Venezuela’s right-wing parties elected, in primary elections held this Sunday (22), the ultraliberal candidate Maria Corina Machado to run in the presidential elections that should take place in the second half of 2024. The objective of the electoral consultation was to define a unified candidate among several opposition parties to the left-wing government of Nicolás Maduro.
However, despite winning the consultation, Machado is far from unanimous among the opposition, and the unity propagated by some sectors of the right must be threatened. The Democratic Action party candidate, Carlos Prosperi, refused to recognize the results and denounced flaws in the voting process.
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Confusions involving voting locations and the absence of materials with ballots and ballot boxes were reported before and during the process. The absence of adequate structures resulted from the opposition’s refusal to accept technical support from the National Electoral Council (CNE), the body responsible for holding all elections in the country.
Furthermore, it was not informed whether the process was attended by independent observers, national or international, both at the time of voting and during the counting. O Brazil in fact visited three voting centers in different regions of the capital Caracas and in none of them was it possible to see the presence of observers.
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The first partial results were only released almost ten hours after the polls closed. The commission that organizes the primaries was only able to count 26% of the ballot boxes, a figure that gave Maria Corina 93% of the votes. Until 4pm this Monday (23rd), 24 hours after the polls closed, the number of ballot boxes counted remained the same.
Daughter of one of the biggest businessmen in the metallurgical sector in Venezuela, Machado entered politics as director of an NGO that supported the 2002 coup against former president Hugo Chávez and organized recall referendums against the former president. She was a deputy elected in 2011, but impeached in 2014 after accepting a position from the Panamanian government at the Organization of American States (OAS) to denounce the alleged crimes of current Venezuelan president Nicolás Maduro.
Conservative and ultra-liberal, Machado wants to reach the Presidency of Venezuela with a massive privatization program, including the state-owned oil company PDVSA. In the ideological field, the opponent says she is openly anti-communist and promises to “wipe socialism” from the country.
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‘Primaries don’t change anything’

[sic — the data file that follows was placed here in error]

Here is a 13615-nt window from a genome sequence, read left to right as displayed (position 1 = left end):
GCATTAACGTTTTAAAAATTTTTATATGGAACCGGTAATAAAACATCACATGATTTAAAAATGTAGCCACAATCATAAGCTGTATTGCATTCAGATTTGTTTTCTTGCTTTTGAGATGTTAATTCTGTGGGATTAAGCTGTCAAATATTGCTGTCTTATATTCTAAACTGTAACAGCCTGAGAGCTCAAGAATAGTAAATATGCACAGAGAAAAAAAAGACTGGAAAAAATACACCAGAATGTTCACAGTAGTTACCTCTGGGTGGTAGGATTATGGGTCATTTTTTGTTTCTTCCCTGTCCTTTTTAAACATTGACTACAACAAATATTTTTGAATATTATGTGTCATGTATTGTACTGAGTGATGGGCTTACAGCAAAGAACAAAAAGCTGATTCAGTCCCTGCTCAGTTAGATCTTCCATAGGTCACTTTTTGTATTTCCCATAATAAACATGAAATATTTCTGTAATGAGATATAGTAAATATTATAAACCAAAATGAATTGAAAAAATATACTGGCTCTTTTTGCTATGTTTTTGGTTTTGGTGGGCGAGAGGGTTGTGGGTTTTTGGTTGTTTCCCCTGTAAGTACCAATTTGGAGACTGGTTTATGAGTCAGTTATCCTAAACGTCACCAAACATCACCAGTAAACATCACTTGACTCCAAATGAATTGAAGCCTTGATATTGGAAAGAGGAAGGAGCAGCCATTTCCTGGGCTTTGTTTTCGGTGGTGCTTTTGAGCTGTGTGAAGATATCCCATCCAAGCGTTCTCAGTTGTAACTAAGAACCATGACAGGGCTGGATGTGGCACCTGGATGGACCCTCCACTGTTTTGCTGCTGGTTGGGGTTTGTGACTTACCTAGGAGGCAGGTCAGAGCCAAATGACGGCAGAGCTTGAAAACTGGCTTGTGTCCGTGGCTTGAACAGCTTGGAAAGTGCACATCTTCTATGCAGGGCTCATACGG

After the results, the majority of the other nine candidates running in the primaries recognized Machado’s triumph. The opponent, in turn, thanked the support and said that the vote is “the beginning of the end, let’s go to the end”.
“Her motto is ‘until the end,'”until the end‘ and we don’t know exactly what that means, whether she wants to return to the pattern of violent protests or not”, says Ricardo Vaz. Political analyst and editor of the portal specializing in Venezuelan politics Venezuelanalysis, he states that this Sunday’s vote (22) was tailor-made to try to legitimize Machado, but which, in practice, should not change the situation.
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“I don’t see any argument that would force the suspension of the ban on Maria Corina from being a candidate, as it is a very reasonable ban if we take into account her entire trajectory. In some way, the primaries reinforce her position within the opposition camp, but does not necessarily create a way out or a viable path for her to compete in the 2024 presidential elections”, he says.
Machado has been disqualified from holding public office since 2015 and, therefore, could not run for President in 2024. She was sanctioned by the Comptroller General of the Republic for hiding income from her wealth declaration during the period in which she was deputy, accusations that she denies .
“Right now, Maria Corina feels like she has this imaginary position as the figure who represents the fight against the government. Now, what this means in practice is that it is doubt. And it will depend a lot on the other sectors of the opposition, which, it’s worth remember, they don’t fall in love with her”, he says.
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Vaz also warns of uncertainty regarding the reaction of the United States, which supports the primaries, but has not yet congratulated Machado’s victory. Recently, Washington eased some sanctions against Venezuela following an agreement between the government and opposition.
“Her objective is to be president of Venezuela and, now, she will try to have more legitimacy in the face of other sectors of the opposition. There are rumors that she may demand leadership in negotiations with the government. I think it is unlikely, but it is the type of extremism that Maria Corina always proposed”, he says.
Editing: Rodrigo Chagas